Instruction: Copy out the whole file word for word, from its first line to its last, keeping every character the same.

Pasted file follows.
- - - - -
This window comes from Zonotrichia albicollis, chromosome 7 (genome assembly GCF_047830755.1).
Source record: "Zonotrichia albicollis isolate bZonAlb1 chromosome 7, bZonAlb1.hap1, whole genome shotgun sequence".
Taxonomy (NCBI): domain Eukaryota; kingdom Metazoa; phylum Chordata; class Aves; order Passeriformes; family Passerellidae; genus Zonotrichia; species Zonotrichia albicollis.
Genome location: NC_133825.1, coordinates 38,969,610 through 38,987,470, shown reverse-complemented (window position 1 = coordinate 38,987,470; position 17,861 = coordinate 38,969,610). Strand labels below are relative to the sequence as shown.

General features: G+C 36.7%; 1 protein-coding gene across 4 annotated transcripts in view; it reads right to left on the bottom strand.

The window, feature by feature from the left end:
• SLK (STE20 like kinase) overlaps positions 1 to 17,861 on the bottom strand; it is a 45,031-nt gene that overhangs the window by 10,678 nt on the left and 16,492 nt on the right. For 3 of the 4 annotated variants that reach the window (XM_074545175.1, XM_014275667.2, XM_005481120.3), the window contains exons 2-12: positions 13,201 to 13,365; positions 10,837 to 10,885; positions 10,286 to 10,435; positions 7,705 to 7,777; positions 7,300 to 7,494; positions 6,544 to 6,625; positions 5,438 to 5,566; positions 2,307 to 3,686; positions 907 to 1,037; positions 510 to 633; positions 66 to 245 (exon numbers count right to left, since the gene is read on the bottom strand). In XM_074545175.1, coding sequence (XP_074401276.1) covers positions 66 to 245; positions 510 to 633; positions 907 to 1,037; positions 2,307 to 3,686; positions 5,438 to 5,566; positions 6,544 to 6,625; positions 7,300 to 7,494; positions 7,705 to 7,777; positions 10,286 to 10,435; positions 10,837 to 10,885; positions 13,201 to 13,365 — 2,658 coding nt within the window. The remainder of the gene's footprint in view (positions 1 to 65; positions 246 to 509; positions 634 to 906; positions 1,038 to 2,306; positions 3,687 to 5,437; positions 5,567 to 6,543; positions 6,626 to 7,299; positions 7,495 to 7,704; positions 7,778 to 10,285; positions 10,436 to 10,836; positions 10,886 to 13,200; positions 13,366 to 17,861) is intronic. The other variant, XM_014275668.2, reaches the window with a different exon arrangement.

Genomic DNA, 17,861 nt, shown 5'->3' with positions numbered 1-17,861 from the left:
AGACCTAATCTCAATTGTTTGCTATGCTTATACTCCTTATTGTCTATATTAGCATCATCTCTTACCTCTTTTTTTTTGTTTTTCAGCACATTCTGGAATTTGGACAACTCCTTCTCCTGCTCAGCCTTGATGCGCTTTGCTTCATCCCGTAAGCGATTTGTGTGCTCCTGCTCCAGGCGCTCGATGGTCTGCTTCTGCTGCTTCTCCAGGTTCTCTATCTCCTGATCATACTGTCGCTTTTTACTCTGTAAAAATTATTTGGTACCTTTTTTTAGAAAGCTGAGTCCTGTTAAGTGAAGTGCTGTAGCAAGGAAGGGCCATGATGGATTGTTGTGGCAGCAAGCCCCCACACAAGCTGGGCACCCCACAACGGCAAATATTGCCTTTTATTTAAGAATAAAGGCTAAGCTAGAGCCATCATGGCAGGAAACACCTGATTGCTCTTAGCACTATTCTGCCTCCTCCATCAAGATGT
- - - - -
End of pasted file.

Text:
This window comes from Zonotrichia albicollis, chromosome 7 (genome assembly GCF_047830755.1).
Source record: "Zonotrichia albicollis isolate bZonAlb1 chromosome 7, bZonAlb1.hap1, whole genome shotgun sequence".
Taxonomy (NCBI): domain Eukaryota; kingdom Metazoa; phylum Chordata; class Aves; order Passeriformes; family Passerellidae; genus Zonotrichia; species Zonotrichia albicollis.
Genome location: NC_133825.1, coordinates 38,969,610 through 38,987,470, shown reverse-complemented (window position 1 = coordinate 38,987,470; position 17,861 = coordinate 38,969,610). Strand labels below are relative to the sequence as shown.

General features: G+C 36.7%; 1 protein-coding gene across 4 annotated transcripts in view; it reads right to left on the bottom strand.

The window, feature by feature from the left end:
• SLK (STE20 like kinase) overlaps positions 1 to 17,861 on the bottom strand; it is a 45,031-nt gene that overhangs the window by 10,678 nt on the left and 16,492 nt on the right. For 3 of the 4 annotated variants that reach the window (XM_074545175.1, XM_014275667.2, XM_005481120.3), the window contains exons 2-12: positions 13,201 to 13,365; positions 10,837 to 10,885; positions 10,286 to 10,435; positions 7,705 to 7,777; positions 7,300 to 7,494; positions 6,544 to 6,625; positions 5,438 to 5,566; positions 2,307 to 3,686; positions 907 to 1,037; positions 510 to 633; positions 66 to 245 (exon numbers count right to left, since the gene is read on the bottom strand). In XM_074545175.1, coding sequence (XP_074401276.1) covers positions 66 to 245; positions 510 to 633; positions 907 to 1,037; positions 2,307 to 3,686; positions 5,438 to 5,566; positions 6,544 to 6,625; positions 7,300 to 7,494; positions 7,705 to 7,777; positions 10,286 to 10,435; positions 10,837 to 10,885; positions 13,201 to 13,365 — 2,658 coding nt within the window. The remainder of the gene's footprint in view (positions 1 to 65; positions 246 to 509; positions 634 to 906; positions 1,038 to 2,306; positions 3,687 to 5,437; positions 5,567 to 6,543; positions 6,626 to 7,299; positions 7,495 to 7,704; positions 7,778 to 10,285; positions 10,436 to 10,836; positions 10,886 to 13,200; positions 13,366 to 17,861) is intronic. The other variant, XM_014275668.2, reaches the window with a different exon arrangement.

Genomic DNA, 17,861 nt, shown 5'->3' with positions numbered 1-17,861 from the left:
AGACCTAATCTCAATTGTTTGCTATGCTTATACTCCTTATTGTCTATATTAGCATCATCTCTTACCTCTTTTTTTTTGTTTTTCAGCACATTCTGGAATTTGGACAACTCCTTCTCCTGCTCAGCCTTGATGCGCTTTGCTTCATCCCGTAAGCGATTTGTGTGCTCCTGCTCCAGGCGCTCGATGGTCTGCTTCTGCTGCTTCTCCAGGTTCTCTATCTCCTGATCATACTGTCGCTTTTTACTCTGTAAAAATTATTTGGTACCTTTTTTTAGAAAGCTGAGTCCTGTTAAGTGAAGTGCTGTAGCAAGGAAGGGCCATGATGGATTGTTGTGGCAGCAAGCCCCCACACAAGCTGGGCACCCCACAACGGCAAATATTGCCTTTTATTTAAGAATAAAGGCTAAGCTAGAGCCATCATGGCAGGAAACACCTGATTGCTCTTAGCACTATTCTGCCTCCTCCATCAAGATGT